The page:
In July 2010, the Medical Advisory Secretariat (MAS) began work on a Chronic Obstructive Pulmonary Disease (COPD) evidentiary framework, an evidence-based review of the literature surrounding treatment strategies for patients with COPD. This project emerged from a request by the Health System Strategy Division of the Ministry of Health and Long-Term Care that MAS provide them with an evidentiary platform on the effectiveness and cost-effectiveness of COPD interventions.
After an initial review of health technology assessments and systematic reviews of COPD literature, and consultation with experts, MAS identified the following topics for analysis: vaccinations (influenza and pneumococcal), smoking cessation, multidisciplinary care, pulmonary rehabilitation, long-term oxygen therapy, noninvasive positive pressure ventilation for acute and chronic respiratory failure, hospital-at-home for acute exacerbations of COPD, and telehealth (including telemonitoring and telephone support). Evidence-based analyses were prepared for each of these topics. For each technology, an economic analysis was also completed where appropriate. In addition, a review of the qualitative literature on patient, caregiver, and provider perspectives on living and dying with COPD was conducted, as were reviews of the qualitative literature on each of the technologies included in these analyses.
The Chronic Obstructive Pulmonary Disease Mega-Analysis series is made up of the following reports, which can be publicly accessed at the MAS website at: http://www.hqontario.ca/en/mas/mas_ohtas_mn.html.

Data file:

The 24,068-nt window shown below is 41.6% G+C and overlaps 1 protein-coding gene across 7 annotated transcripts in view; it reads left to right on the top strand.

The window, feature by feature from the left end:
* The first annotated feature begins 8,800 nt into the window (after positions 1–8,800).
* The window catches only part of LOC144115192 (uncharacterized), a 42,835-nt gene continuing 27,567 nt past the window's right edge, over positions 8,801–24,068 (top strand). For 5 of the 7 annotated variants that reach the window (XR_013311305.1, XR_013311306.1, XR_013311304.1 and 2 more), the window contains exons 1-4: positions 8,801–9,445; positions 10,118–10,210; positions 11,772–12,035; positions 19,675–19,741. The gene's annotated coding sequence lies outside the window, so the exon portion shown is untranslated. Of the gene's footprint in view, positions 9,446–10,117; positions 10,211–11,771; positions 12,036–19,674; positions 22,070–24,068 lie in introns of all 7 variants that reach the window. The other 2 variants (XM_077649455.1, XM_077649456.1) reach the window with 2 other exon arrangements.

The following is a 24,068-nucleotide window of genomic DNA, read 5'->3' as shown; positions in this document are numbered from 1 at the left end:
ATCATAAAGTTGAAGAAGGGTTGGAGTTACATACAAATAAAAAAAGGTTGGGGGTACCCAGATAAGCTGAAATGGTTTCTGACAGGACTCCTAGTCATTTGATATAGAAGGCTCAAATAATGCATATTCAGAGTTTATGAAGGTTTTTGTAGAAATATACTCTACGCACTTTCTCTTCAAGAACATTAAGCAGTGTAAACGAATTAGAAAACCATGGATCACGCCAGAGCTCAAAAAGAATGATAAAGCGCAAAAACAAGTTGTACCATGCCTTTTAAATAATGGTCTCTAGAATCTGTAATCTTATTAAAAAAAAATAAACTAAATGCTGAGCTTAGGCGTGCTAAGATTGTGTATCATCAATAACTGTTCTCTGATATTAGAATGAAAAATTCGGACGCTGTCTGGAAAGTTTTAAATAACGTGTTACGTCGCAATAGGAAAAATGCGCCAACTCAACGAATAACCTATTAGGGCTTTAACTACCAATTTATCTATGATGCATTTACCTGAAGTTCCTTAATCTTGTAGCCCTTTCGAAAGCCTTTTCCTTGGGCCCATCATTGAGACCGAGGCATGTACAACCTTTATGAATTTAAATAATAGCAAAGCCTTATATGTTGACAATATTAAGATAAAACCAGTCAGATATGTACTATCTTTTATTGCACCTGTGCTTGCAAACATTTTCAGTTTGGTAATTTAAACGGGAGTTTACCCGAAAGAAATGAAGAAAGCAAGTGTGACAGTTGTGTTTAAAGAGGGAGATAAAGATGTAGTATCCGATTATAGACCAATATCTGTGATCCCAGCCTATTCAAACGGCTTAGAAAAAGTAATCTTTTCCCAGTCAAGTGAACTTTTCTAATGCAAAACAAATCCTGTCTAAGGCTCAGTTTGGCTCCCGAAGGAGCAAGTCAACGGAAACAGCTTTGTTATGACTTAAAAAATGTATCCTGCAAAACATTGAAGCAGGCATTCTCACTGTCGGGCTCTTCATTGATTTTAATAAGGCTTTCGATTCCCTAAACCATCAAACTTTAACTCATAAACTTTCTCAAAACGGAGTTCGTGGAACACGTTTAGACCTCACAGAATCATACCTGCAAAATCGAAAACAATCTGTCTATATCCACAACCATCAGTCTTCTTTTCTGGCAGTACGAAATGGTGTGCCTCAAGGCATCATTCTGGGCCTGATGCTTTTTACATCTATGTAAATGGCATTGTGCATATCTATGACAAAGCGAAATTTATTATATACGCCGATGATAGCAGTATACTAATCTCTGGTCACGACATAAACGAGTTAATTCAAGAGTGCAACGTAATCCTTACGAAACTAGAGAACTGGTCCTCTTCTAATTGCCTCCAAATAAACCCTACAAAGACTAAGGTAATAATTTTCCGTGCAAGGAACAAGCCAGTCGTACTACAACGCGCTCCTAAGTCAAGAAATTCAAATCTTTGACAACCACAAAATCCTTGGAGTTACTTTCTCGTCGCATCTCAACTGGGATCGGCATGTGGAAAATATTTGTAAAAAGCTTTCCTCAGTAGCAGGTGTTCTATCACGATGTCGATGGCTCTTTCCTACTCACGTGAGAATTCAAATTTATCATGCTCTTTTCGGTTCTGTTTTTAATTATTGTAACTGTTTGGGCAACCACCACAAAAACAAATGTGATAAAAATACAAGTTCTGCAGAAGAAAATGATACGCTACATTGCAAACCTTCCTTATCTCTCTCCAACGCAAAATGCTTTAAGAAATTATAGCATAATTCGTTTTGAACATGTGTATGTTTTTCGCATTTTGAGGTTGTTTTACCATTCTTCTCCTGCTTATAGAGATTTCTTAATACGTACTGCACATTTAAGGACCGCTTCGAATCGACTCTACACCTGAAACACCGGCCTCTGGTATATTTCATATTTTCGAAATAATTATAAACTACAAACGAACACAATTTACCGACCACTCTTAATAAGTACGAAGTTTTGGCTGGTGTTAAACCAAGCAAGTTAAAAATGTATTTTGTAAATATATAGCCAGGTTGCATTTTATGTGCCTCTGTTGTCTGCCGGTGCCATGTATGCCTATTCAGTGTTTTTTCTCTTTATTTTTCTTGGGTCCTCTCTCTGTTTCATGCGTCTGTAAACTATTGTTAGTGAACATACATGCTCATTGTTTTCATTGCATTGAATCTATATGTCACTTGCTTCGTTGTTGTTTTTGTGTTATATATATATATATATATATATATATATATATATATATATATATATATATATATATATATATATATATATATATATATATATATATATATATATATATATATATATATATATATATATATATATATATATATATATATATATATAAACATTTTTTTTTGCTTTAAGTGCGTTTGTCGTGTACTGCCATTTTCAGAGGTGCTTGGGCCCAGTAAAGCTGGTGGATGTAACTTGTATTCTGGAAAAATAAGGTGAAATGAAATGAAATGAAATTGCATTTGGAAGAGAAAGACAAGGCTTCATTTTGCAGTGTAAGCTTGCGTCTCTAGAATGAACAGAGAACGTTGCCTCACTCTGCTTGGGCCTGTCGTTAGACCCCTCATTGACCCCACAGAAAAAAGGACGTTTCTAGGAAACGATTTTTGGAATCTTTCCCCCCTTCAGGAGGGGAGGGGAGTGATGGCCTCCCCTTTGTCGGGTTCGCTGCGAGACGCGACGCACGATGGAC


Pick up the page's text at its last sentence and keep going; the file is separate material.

Chronic Obstructive Pulmonary Disease (COPD) Evidentiary Framework
Influenza and Pneumococcal Vaccinations for Patients With Chronic Obstructive Pulmonary Disease (COPD): An Evidence-Based Analysis
Smoking Cessation for Patients With Chronic Obstructive Pulmonary Disease (COPD): An Evidence-Based Analysis
Community-Based Multidisciplinary Care for Patients With Stable Chronic Obstructive Pulmonary Disease (COPD): An Evidence-Based Analysis
Pulmonary Rehabilitation for Patients With Chronic Obstructive Pulmonary Disease (COPD): An Evidence-Based Analysis
Long-term Oxygen Therapy for Patients With Chronic Obstructive Pulmonary Disease (COPD): An Evidence-Based Analysis
Noninvasive Positive Pressure Ventilation for Acute Respiratory Failure Patients With Chronic Obstructive Pulmonary Disease (COPD): An Evidence-Based Analysis
Noninvasive Positive Pressure Ventilation for Chronic Respiratory Failure Patients With Stable Chronic Obstructive Pulmonary Disease (COPD): An Evidence-Based Analysis
Hospital-at-Home Programs for Patients With Acute Exacerbations of Chronic Obstructive Pulmonary Disease (COPD): An Evidence-Based Analysis
Home Telehealth for Patients With Chronic Obstructive Pulmonary Disease (COPD): An Evidence-Based Analysis
Cost-Effectiveness of Interventions for Chronic Obstructive Pulmonary Disease Using an Ontario Policy Model
Experiences of Living and Dying With COPD: A Systematic Review and Synthesis of the Qualitative Empirical Literature
For more information on the qualitative review, please contact Mita Giacomini at: http://fhs.mcmaster.ca/ceb/faculty member_giacomini.htm.
For more information on the economic analysis, please visit the PATH website: http://www.path-hta.ca/About-Us/Contact-Us.aspx.
The Toronto Health Economics and Technology Assessment (THETA) collaborative has produced an associated report on patient preference for mechanical ventilation. For more information, please visit the THETA website: http://theta.utoronto.ca/static/contact.
Objective
The objective of this evidence-based analysis was to determine the effectiveness and cost-effectiveness of smoking cessation interventions in the management of chronic obstructive pulmonary disease (COPD).